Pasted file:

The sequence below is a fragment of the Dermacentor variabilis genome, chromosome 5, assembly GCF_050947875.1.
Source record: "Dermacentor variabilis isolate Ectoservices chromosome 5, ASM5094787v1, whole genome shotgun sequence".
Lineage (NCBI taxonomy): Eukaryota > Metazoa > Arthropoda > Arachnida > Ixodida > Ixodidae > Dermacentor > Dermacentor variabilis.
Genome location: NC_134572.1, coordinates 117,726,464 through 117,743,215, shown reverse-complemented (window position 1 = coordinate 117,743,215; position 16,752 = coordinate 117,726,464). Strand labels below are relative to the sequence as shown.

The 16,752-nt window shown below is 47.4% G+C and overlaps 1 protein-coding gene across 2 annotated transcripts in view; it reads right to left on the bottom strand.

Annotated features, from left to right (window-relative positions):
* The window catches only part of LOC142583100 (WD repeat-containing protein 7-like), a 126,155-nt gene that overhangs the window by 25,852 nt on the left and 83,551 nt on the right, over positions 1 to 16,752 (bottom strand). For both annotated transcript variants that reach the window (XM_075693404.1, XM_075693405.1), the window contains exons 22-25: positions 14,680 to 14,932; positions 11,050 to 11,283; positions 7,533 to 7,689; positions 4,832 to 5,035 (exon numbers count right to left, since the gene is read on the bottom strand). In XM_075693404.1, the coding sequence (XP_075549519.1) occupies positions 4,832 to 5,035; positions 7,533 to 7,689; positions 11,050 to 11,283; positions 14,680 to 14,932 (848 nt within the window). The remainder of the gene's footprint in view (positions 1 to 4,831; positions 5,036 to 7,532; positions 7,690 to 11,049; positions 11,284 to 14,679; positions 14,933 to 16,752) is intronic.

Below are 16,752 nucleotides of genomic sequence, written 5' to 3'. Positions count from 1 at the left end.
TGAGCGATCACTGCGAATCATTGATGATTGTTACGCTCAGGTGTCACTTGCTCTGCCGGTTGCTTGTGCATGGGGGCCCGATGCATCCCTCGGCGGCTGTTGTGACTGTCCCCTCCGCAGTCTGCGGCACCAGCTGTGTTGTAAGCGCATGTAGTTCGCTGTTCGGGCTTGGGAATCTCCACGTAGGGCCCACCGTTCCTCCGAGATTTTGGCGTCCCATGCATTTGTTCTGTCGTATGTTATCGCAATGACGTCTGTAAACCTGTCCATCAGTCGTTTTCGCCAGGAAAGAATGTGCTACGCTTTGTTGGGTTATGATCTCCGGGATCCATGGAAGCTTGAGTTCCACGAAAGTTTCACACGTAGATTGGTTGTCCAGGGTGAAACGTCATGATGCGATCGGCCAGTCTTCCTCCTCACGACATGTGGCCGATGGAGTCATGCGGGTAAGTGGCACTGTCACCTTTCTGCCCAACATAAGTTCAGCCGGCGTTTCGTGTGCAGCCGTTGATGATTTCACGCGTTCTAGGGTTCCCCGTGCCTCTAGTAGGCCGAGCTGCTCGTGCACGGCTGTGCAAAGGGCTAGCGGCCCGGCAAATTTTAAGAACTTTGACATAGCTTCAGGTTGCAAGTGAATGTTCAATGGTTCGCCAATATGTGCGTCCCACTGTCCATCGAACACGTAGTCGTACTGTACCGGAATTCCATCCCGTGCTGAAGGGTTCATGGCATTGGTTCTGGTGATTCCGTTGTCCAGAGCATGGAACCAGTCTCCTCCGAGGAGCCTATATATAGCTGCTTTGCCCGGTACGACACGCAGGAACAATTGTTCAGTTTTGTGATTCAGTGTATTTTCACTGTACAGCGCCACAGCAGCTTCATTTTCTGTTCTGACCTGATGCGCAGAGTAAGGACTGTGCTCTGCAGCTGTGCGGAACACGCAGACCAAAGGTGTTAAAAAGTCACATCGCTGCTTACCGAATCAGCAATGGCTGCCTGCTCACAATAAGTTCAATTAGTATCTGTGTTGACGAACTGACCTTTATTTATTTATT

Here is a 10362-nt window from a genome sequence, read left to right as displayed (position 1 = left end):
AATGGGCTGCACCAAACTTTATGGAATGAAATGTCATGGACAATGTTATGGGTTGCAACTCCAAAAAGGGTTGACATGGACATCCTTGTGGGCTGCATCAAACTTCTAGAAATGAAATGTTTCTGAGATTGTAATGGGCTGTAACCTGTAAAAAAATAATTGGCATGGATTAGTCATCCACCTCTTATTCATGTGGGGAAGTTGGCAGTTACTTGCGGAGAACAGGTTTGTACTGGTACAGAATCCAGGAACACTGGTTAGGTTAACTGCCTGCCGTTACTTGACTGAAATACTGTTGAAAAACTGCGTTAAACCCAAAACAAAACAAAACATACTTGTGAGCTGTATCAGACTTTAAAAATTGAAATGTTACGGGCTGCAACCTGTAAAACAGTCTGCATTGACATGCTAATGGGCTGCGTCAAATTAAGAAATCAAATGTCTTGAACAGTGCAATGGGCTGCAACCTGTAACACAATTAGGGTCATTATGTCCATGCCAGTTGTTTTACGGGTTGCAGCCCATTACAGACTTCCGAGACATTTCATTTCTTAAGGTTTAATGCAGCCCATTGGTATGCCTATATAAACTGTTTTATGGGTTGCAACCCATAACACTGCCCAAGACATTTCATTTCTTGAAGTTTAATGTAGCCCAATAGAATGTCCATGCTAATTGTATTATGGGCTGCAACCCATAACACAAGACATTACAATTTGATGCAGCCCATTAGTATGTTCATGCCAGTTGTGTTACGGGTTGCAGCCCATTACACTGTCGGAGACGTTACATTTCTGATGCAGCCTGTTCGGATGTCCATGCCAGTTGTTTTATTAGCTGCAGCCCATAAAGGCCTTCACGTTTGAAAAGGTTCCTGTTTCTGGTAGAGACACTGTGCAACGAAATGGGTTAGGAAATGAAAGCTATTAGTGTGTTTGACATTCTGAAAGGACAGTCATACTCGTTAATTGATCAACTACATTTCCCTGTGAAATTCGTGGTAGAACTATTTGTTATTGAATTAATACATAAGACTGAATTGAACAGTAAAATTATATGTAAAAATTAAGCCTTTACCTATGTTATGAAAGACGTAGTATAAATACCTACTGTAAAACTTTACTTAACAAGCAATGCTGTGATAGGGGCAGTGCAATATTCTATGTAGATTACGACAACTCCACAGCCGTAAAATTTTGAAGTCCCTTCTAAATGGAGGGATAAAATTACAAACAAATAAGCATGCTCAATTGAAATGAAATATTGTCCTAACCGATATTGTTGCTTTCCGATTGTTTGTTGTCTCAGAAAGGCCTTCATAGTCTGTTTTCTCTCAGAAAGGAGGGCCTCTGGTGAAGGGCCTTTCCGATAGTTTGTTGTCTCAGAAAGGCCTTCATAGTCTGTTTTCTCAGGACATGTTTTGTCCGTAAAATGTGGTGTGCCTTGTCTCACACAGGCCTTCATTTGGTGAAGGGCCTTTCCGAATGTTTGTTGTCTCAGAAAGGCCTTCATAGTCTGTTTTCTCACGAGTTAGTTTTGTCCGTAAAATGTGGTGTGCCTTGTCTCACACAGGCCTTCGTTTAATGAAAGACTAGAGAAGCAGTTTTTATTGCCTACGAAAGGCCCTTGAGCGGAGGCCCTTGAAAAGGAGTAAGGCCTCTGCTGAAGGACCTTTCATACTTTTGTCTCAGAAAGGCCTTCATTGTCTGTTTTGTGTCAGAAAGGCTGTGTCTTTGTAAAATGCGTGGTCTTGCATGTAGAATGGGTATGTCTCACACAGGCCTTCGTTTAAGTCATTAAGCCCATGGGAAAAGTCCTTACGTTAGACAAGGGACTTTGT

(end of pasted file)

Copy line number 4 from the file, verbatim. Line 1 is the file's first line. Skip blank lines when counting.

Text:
Genome location: NC_134572.1, coordinates 117,726,464 through 117,743,215, shown reverse-complemented (window position 1 = coordinate 117,743,215; position 16,752 = coordinate 117,726,464). Strand labels below are relative to the sequence as shown.